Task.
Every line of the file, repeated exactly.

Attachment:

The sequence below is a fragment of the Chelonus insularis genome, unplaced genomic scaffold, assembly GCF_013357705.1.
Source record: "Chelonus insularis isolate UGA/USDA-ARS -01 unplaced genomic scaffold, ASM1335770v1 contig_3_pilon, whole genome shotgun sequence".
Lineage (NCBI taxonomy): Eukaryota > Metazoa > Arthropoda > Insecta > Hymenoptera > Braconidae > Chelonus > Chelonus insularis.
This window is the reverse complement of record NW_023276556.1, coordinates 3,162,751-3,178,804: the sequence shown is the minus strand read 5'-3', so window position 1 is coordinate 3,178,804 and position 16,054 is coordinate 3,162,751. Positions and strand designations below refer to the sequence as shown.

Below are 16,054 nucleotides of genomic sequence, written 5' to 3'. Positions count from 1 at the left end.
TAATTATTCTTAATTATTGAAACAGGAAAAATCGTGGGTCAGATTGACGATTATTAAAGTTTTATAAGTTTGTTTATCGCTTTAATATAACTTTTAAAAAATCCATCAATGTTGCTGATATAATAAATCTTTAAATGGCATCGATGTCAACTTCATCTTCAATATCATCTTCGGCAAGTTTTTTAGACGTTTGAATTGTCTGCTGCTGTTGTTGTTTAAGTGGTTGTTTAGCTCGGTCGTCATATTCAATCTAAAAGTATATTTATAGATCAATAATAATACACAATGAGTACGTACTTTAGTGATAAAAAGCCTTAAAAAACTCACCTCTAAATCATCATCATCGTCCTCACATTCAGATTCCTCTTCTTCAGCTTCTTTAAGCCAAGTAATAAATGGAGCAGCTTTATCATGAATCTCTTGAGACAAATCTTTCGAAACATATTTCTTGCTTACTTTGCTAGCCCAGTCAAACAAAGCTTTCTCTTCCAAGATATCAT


The sequence below is a fragment of the Chelonus insularis genome, unplaced genomic scaffold, assembly GCF_013357705.1.
Source record: "Chelonus insularis isolate UGA/USDA-ARS -01 unplaced genomic scaffold, ASM1335770v1 contig_3_pilon, whole genome shotgun sequence".
Lineage (NCBI taxonomy): Eukaryota > Metazoa > Arthropoda > Insecta > Hymenoptera > Braconidae > Chelonus > Chelonus insularis.
This window is the reverse complement of record NW_023276556.1, coordinates 3,162,751-3,178,804: the sequence shown is the minus strand read 5'-3', so window position 1 is coordinate 3,178,804 and position 16,054 is coordinate 3,162,751. Positions and strand designations below refer to the sequence as shown.

Below are 16,054 nucleotides of genomic sequence, written 5' to 3'. Positions count from 1 at the left end.
TAATTATTCTTAATTATTGAAACAGGAAAAATCGTGGGTCAGATTGACGATTATTAAAGTTTTATAAGTTTGTTTATCGCTTTAATATAACTTTTAAAAAATCCATCAATGTTGCTGATATAATAAATCTTTAAATGGCATCGATGTCAACTTCATCTTCAATATCATCTTCGGCAAGTTTTTTAGACGTTTGAATTGTCTGCTGCTGTTGTTGTTTAAGTGGTTGTTTAGCTCGGTCGTCATATTCAATCTAAAAGTATATTTATAGATCAATAATAATACACAATGAGTACGTACTTTAGTGATAAAAAGCCTTAAAAAACTCACCTCTAAATCATCATCATCGTCCTCACATTCAGATTCCTCTTCTTCAGCTTCTTTAAGCCAAGTAATAAATGGAGCAGCTTTATCATGAATCTCTTGAGACAAATCTTTCGAAACATATTTCTTGCTTACTTTGCTAGCCCAGTCAAACAAAGCTTTCTCTTCCAAGATATCAT